Keywords: Oral Cavity Cancer, Tumor Budding, Lymphadenopathy, Metastasis


Oral squamous cell carcinoma (OSCC) is the most common malignancy of the oral cavity. Every year 300,000 new cases of OSCC are reported and therefore 177,000 deaths (1). OSCC is considered a very aggressive tumor and despite the maximum curative treatment, the 5-year survival rate of patients is 50%. For this reason, it is especially important to identify cases at risk for relapse (2).

With the tumor, lymph node, metastasis (TNM) classification based on clinical criteria, the behavior of some OSCCs cannot be predicted. In pathological evaluation; with hematoxylin eosin (HE) staining, prognostic parameters such as tumor stage, depth of invasion (DOI), lymphovascular invasion, perineural invasion, intensity of mitotic activity and lymphocytic response to the tumor can be determined in the light microscope. Various pathological features such as DOI and extranodal spread in the metastatic lymph node play an important role in the prognosis of patients, and these pathological features have been incorporated into the new T and N stages by the American Joint Cancer Committee. However, tumor stage, mitotic activity and lymphocytic response were not found to be prominent prognostic parameters in early stage OSCC cases (3).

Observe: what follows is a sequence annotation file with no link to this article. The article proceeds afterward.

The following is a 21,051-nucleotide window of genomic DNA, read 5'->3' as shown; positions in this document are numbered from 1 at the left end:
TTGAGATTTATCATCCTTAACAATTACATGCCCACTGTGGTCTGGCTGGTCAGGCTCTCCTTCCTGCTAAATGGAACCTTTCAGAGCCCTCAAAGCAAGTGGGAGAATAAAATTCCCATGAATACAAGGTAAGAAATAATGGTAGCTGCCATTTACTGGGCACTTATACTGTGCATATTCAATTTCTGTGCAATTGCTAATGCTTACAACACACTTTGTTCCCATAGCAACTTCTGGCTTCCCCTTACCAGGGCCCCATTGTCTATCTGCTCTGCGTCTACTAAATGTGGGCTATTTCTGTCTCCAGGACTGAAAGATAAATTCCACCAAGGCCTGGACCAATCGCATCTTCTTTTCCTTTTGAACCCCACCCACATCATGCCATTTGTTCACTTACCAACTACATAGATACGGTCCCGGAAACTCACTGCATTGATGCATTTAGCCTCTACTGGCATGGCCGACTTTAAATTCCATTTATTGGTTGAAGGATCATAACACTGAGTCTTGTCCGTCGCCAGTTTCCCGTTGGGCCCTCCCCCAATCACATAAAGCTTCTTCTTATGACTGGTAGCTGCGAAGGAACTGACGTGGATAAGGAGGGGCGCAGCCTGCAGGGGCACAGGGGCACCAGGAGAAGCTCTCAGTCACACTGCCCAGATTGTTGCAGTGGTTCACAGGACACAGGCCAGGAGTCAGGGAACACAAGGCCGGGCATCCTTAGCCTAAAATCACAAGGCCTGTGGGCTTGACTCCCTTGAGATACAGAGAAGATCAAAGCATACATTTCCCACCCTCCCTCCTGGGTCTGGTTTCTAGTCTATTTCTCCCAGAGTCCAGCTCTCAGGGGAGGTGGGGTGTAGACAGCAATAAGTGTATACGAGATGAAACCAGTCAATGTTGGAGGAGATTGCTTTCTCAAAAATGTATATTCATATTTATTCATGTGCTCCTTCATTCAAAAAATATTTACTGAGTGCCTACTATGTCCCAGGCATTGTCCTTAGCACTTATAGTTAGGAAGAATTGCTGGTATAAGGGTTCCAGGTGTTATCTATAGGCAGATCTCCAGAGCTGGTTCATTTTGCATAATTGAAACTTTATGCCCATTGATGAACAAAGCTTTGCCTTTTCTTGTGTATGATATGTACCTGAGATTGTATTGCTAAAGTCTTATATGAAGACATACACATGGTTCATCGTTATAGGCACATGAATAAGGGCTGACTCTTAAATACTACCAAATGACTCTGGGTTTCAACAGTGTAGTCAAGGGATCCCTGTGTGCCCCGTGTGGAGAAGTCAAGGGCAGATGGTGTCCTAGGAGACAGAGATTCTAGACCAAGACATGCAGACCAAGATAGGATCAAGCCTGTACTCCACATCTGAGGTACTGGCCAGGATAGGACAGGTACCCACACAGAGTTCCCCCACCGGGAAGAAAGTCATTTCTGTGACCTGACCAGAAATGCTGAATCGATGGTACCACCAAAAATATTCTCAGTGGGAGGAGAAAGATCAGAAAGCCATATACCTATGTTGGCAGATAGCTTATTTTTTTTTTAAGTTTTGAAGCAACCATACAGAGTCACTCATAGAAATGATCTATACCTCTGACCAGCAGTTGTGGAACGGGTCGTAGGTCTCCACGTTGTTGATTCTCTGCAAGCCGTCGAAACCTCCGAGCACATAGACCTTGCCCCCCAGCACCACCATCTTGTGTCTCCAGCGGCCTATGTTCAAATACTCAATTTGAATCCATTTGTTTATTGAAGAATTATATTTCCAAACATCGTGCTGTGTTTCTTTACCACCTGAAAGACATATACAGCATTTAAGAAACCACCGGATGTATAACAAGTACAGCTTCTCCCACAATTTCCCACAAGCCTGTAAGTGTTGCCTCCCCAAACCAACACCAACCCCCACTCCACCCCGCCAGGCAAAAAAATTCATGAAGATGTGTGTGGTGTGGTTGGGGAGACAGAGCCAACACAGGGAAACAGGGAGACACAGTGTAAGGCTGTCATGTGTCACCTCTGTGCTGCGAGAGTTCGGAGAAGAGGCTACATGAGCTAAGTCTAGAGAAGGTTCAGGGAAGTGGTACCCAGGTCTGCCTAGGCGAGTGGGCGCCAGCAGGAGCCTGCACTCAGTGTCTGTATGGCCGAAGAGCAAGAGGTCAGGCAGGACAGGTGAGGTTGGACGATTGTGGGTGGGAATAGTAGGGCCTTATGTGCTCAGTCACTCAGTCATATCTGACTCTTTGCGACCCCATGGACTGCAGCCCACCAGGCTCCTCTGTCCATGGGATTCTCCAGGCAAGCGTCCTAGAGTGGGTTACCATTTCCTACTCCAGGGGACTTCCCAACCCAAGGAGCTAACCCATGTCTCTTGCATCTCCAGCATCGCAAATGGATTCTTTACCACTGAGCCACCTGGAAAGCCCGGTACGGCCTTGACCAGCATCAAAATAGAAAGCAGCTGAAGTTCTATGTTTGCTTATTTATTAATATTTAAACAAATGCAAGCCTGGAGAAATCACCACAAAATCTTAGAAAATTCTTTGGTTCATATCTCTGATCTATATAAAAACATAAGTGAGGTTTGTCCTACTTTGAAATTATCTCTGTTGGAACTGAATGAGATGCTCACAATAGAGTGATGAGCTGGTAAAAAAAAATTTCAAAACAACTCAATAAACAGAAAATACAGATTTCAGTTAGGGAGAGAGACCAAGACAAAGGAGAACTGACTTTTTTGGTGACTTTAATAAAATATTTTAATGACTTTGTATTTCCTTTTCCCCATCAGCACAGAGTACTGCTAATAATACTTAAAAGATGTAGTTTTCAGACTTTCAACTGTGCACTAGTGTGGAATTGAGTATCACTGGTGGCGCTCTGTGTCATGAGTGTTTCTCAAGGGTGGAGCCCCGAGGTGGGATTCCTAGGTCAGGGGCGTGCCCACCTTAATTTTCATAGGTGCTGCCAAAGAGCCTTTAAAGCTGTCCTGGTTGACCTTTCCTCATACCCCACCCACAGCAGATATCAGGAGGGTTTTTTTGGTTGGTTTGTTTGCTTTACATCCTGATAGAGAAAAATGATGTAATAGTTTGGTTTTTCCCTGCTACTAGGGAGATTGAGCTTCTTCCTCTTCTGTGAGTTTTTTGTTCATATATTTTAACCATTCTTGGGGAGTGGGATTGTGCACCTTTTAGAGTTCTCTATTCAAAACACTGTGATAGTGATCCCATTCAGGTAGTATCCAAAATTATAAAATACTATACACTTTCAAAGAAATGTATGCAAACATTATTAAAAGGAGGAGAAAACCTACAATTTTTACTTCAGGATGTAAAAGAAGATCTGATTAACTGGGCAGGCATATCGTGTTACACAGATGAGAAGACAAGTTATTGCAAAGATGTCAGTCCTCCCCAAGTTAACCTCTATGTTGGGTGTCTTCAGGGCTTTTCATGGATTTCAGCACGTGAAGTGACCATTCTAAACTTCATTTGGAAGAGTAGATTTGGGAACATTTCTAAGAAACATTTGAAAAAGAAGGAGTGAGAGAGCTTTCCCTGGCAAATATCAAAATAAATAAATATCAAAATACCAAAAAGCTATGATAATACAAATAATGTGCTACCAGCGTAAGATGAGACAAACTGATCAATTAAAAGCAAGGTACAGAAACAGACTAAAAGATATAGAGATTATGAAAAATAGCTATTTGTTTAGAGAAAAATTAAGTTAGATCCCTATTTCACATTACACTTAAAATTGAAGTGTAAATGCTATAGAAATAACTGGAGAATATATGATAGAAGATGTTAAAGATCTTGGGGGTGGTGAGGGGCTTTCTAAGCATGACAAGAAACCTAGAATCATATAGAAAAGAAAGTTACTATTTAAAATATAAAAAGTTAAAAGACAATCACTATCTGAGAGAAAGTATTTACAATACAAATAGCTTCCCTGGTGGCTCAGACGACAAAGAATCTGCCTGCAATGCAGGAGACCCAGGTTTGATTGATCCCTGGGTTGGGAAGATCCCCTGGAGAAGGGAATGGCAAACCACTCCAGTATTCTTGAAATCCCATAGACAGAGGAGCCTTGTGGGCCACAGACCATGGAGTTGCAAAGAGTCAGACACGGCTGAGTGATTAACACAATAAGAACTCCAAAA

Histological staging is the basis for the pathological classification of squamous cell cancer (SCC) in assessing the degree of anaplasia, regardless of any clinical measurement. For this purpose, many staging systems have been proposed by Elseragy et al. (4). The World Health Organization (WHO) histological staging system is based on the Broders classification. The WHO staging system evaluates histological variations between normal epithelial tissue and tumor tissue. Although this staging system is associated with the expression of various molecular biomarkers, it has a low prognostic value in oral cavity carcinomas (5). In a meta-analysis by Almangush et al. (2), tumor budding (TB) in OSCC is shown as a potential histological marker (2). In addition, TB in OSCC is stated as a superior prognostic value compared to the histological tumor grade of WHO (4).